BMW says chip shortage, raw material prices to hit the second half
BMW raised its profit forecast for 2021 on Tuesday after strong quarterly results, but said the global semiconductor chip shortage and rising raw materials prices would hurt its performance in the second half of the year.
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BMW has so far been relatively less affected by the global chip shortage that some of its peers across the auto industry, which has been attributed to its strong relations with its supplier base.
Its German rivals Volkswagen AG and Daimler AG have both warned the chip shortage would dent their results in the second half, and Daimler has said the crisis could drag on into 2022.
BMW Chief Executive Oliver Zipse flagged similar pressures later this year.
"Our performance has benefited from strong customer demand during the first half of the year, enabling us to achieve significant growth," Zipse said in a statement.
"However, in light of a number of prevailing risks, including raw materials prices and a shortage of semiconductors, the second six-month period is likely to be more volatile for the BMW Group."
Chief Financial Officer Nicolas Peter said in a statement that BMW was able to offset the challenges of the chip shortage through "sheer hard work," but added "the longer the supply bottlenecks last, the more tense the situation is likely to become."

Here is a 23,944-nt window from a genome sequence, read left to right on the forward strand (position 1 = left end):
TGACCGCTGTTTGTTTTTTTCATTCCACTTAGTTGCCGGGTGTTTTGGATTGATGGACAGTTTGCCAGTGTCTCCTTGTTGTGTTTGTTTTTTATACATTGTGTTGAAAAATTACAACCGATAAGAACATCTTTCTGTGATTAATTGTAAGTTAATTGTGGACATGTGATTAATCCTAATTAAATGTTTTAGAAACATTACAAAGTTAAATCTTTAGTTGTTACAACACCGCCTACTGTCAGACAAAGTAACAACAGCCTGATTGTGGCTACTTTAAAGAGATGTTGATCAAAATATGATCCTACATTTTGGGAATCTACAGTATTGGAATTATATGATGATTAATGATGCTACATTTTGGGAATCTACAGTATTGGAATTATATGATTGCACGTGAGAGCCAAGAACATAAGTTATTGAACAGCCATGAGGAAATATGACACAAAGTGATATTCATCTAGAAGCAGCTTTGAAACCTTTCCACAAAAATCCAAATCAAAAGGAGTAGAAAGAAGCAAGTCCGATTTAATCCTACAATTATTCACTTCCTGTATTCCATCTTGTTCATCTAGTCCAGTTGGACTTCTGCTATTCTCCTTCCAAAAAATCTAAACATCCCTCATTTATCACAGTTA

BMW reported a better-than-expected second-quarter profit after a loss a year earlier when the German luxury carmaker was pummelled by the coronavirus pandemic.
BMW's sales jumped nearly 45% in the second quarter, with sales rising almost 75% in Europe and 88% in the United States. Sales in China, which drove the carmaker back to profitability in the second half of 2020 after pandemic-related production shutdowns, were up nearly 12%.
The carmaker reported quarterly net profit of 4.8 billion euros ($5.7 billion) after a 212 million euro loss in 2020, more than double an average 2.2 billion euro forecast provided by Refinitiv.
The second-quarter results also received a 1 billion boost after BMW had to set aside less money than initially feared for expected European antitrust fines for alleged collusion with rivals.
The carmaker said it now expected its a full-year operating margin for the automotive segment to come in at the upper end of its forecasted range of between 7% to 9%.